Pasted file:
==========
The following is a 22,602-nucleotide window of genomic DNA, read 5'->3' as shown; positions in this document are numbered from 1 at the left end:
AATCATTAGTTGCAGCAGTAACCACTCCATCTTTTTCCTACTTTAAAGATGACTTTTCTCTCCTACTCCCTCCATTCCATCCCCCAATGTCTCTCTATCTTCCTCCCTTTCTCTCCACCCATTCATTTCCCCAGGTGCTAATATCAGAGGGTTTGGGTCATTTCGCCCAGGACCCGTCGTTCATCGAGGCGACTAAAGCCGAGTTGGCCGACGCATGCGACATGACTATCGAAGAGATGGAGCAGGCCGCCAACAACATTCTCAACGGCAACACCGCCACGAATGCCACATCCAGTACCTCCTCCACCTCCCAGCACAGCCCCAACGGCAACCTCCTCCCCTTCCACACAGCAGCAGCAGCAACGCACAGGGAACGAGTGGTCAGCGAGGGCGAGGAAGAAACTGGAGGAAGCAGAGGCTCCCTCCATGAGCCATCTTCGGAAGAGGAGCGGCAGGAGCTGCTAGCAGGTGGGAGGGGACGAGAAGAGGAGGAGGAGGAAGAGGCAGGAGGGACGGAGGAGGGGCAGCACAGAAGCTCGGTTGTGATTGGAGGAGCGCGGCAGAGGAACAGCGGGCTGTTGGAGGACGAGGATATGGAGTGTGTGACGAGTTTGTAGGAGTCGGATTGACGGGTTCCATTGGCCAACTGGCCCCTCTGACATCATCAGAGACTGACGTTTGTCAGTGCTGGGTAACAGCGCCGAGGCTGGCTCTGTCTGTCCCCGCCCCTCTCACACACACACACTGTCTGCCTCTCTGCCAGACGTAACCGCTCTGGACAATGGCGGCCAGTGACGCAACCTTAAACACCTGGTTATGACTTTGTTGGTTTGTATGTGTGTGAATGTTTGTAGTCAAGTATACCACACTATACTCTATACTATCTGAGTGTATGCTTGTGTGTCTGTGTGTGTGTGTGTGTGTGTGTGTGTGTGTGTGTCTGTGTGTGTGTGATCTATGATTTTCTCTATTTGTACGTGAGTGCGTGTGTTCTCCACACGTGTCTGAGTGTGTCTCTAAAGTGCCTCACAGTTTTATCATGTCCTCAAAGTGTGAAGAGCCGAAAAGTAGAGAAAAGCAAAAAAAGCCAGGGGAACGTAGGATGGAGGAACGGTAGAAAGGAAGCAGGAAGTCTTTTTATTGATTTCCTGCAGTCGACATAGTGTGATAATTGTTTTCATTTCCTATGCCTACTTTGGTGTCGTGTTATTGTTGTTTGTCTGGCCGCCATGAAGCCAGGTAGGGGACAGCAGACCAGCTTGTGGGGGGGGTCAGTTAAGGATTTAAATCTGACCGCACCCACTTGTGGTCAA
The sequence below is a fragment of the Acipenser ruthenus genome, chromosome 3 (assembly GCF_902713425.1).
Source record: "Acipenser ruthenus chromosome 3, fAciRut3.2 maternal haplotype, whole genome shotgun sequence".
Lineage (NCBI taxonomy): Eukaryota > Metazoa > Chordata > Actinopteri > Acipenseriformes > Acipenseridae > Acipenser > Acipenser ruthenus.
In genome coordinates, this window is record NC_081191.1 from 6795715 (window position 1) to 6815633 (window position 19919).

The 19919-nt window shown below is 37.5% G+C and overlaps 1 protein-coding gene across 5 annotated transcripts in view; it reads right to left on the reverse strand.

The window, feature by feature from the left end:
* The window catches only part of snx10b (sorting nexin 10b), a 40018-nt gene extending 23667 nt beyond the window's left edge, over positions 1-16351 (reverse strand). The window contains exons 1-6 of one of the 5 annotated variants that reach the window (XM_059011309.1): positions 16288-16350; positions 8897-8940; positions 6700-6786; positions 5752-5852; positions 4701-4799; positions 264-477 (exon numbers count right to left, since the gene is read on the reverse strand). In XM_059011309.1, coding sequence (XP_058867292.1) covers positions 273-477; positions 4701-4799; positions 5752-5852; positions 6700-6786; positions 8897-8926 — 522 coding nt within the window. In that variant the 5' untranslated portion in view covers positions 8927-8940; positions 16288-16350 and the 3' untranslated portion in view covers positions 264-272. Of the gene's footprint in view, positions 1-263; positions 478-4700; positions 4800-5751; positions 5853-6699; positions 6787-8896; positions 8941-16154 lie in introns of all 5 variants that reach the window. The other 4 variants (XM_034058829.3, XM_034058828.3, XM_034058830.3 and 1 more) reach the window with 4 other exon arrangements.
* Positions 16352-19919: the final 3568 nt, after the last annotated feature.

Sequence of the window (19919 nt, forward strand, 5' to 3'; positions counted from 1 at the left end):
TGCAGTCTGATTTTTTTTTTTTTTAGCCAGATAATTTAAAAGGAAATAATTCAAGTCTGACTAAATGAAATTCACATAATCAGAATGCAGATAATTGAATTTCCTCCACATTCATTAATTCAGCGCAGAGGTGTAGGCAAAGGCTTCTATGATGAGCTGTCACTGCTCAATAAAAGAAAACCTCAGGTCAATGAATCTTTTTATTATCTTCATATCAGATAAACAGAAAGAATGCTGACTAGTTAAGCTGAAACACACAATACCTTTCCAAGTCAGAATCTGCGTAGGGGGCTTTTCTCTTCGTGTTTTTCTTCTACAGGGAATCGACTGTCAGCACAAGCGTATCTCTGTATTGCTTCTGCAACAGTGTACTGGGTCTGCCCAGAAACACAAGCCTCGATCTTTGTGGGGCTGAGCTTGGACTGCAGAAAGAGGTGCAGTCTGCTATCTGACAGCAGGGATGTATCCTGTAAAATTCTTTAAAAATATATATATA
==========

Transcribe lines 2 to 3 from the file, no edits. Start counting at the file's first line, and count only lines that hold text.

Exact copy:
AATCATTAGTTGCAGCAGTAACCACTCCATCTTTTTCCTACTTTAAAGATGACTTTTCTCTCCTACTCCCTCCATTCCATCCCCCAATGTCTCTCTATCTTCCTCCCTTTCTCTCCACCCATTCATTTCCCCAGGTGCTAATATCAGAGGGTTTGGGTCATTTCGCCCAGGACCCGTCGTTCATCGAGGCGACTAAAGCCGAGTTGGCCGACGCATGCGACATGACTATCGAAGAGATGGAGCAGGCCGCCAACAACATTCTCAACGGCAACACCGCCACGAATGCCACATCCAGTACCTCCTCCACCTCCCAGCACAGCCCCAACGGCAACCTCCTCCCCTTCCACACAGCAGCAGCAGCAACGCACAGGGAACGAGTGGTCAGCGAGGGCGAGGAAGAAACTGGAGGAAGCAGAGGCTCCCTCCATGAGCCATCTTCGGAAGAGGAGCGGCAGGAGCTGCTAGCAGGTGGGAGGGGACGAGAAGAGGAGGAGGAGGAAGAGGCAGGAGGGACGGAGGAGGGGCAGCACAGAAGCTCGGTTGTGATTGGAGGAGCGCGGCAGAGGAACAGCGGGCTGTTGGAGGACGAGGATATGGAGTGTGTGACGAGTTTGTAGGAGTCGGATTGACGGGTTCCATTGGCCAACTGGCCCCTCTGACATCATCAGAGACTGACGTTTGTCAGTGCTGGGTAACAGCGCCGAGGCTGGCTCTGTCTGTCCCCGCCCCTCTCACACACACACACTGTCTGCCTCTCTGCCAGACGTAACCGCTCTGGACAATGGCGGCCAGTGACGCAACCTTAAACACCTGGTTATGACTTTGTTGGTTTGTATGTGTGTGAATGTTTGTAGTCAAGTATACCACACTATACTCTATACTATCTGAGTGTATGCTTGTGTGTCTGTGTGTGTGTGTGTGTGTGTGTGTGTGTGTGTGTCTGTGTGTGTGTGATCTATGATTTTCTCTATTTGTACGTGAGTGCGTGTGTTCTCCACACGTGTCTGAGTGTGTCTCTAAAGTGCCTCACAGTTTTATCATGTCCTCAAAGTGTGAAGAGCCGAAAAGTAGAGAAAAGCAAAAAAAGCCAGGGGAACGTAGGATGGAGGAACGGTAGAAAGGAAGCAGGAAGTCTTTTTATTGATTTCCTGCAGTCGACATAGTGTGATAATTGTTTTCATTTCCTATGCCTACTTTGGTGTCGTGTTATTGTTGTTTGTCTGGCCGCCATGAAGCCAGGTAGGGGACAGCAGACCAGCTTGTGGGGGGGGTCAGTTAAGGATTTAAATCTGACCGCACCCACTTGTGGTCAA
The sequence below is a fragment of the Acipenser ruthenus genome, chromosome 3 (assembly GCF_902713425.1).